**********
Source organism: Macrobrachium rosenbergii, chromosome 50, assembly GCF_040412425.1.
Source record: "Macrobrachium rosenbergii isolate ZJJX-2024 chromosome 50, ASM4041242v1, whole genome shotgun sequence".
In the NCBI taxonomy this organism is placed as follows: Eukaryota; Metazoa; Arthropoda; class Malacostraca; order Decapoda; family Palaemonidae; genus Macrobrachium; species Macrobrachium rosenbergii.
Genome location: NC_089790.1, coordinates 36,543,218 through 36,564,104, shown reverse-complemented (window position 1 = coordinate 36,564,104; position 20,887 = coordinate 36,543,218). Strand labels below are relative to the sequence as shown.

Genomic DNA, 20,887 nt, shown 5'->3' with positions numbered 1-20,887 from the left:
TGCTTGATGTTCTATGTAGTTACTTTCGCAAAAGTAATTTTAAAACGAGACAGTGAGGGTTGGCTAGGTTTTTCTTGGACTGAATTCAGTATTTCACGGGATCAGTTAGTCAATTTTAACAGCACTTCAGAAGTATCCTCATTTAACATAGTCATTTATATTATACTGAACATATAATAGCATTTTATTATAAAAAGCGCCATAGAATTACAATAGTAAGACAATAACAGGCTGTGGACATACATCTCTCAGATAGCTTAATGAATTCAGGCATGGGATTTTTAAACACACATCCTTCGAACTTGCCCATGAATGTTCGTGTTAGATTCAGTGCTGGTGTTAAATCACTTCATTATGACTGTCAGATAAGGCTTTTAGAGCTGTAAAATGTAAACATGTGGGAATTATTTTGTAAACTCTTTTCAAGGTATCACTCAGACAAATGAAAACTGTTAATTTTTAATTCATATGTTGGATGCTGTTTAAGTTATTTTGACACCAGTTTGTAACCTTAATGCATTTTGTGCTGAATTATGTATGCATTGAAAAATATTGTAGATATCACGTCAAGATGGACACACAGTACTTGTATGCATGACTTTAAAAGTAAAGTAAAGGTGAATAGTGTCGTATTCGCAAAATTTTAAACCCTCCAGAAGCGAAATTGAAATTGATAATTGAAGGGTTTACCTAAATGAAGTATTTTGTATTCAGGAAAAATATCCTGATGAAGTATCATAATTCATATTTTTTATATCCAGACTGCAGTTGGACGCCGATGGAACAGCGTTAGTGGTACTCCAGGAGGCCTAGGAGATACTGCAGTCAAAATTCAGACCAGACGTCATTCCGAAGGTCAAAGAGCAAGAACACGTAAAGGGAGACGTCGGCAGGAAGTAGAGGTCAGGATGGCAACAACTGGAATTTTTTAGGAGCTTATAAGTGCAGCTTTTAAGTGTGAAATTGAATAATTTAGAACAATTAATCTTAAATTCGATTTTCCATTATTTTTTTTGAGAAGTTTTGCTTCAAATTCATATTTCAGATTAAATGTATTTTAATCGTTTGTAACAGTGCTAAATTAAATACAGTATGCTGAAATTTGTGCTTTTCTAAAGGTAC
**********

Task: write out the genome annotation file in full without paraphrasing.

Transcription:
Source organism: Macrobrachium rosenbergii, chromosome 50, assembly GCF_040412425.1.
Source record: "Macrobrachium rosenbergii isolate ZJJX-2024 chromosome 50, ASM4041242v1, whole genome shotgun sequence".
In the NCBI taxonomy this organism is placed as follows: Eukaryota; Metazoa; Arthropoda; class Malacostraca; order Decapoda; family Palaemonidae; genus Macrobrachium; species Macrobrachium rosenbergii.
Genome location: NC_089790.1, coordinates 36,543,218 through 36,564,104, shown reverse-complemented (window position 1 = coordinate 36,564,104; position 20,887 = coordinate 36,543,218). Strand labels below are relative to the sequence as shown.

Genomic DNA, 20,887 nt, shown 5'->3' with positions numbered 1-20,887 from the left:
TGCTTGATGTTCTATGTAGTTACTTTCGCAAAAGTAATTTTAAAACGAGACAGTGAGGGTTGGCTAGGTTTTTCTTGGACTGAATTCAGTATTTCACGGGATCAGTTAGTCAATTTTAACAGCACTTCAGAAGTATCCTCATTTAACATAGTCATTTATATTATACTGAACATATAATAGCATTTTATTATAAAAAGCGCCATAGAATTACAATAGTAAGACAATAACAGGCTGTGGACATACATCTCTCAGATAGCTTAATGAATTCAGGCATGGGATTTTTAAACACACATCCTTCGAACTTGCCCATGAATGTTCGTGTTAGATTCAGTGCTGGTGTTAAATCACTTCATTATGACTGTCAGATAAGGCTTTTAGAGCTGTAAAATGTAAACATGTGGGAATTATTTTGTAAACTCTTTTCAAGGTATCACTCAGACAAATGAAAACTGTTAATTTTTAATTCATATGTTGGATGCTGTTTAAGTTATTTTGACACCAGTTTGTAACCTTAATGCATTTTGTGCTGAATTATGTATGCATTGAAAAATATTGTAGATATCACGTCAAGATGGACACACAGTACTTGTATGCATGACTTTAAAAGTAAAGTAAAGGTGAATAGTGTCGTATTCGCAAAATTTTAAACCCTCCAGAAGCGAAATTGAAATTGATAATTGAAGGGTTTACCTAAATGAAGTATTTTGTATTCAGGAAAAATATCCTGATGAAGTATCATAATTCATATTTTTTATATCCAGACTGCAGTTGGACGCCGATGGAACAGCGTTAGTGGTACTCCAGGAGGCCTAGGAGATACTGCAGTCAAAATTCAGACCAGACGTCATTCCGAAGGTCAAAGAGCAAGAACACGTAAAGGGAGACGTCGGCAGGAAGTAGAGGTCAGGATGGCAACAACTGGAATTTTTTAGGAGCTTATAAGTGCAGCTTTTAAGTGTGAAATTGAATAATTTAGAACAATTAATCTTAAATTCGATTTTCCATTATTTTTTTTGAGAAGTTTTGCTTCAAATTCATATTTCAGATTAAATGTATTTTAATCGTTTGTAACAGTGCTAAATTAAATACAGTATGCTGAAATTTGTGCTTTTCTAAAGGTAC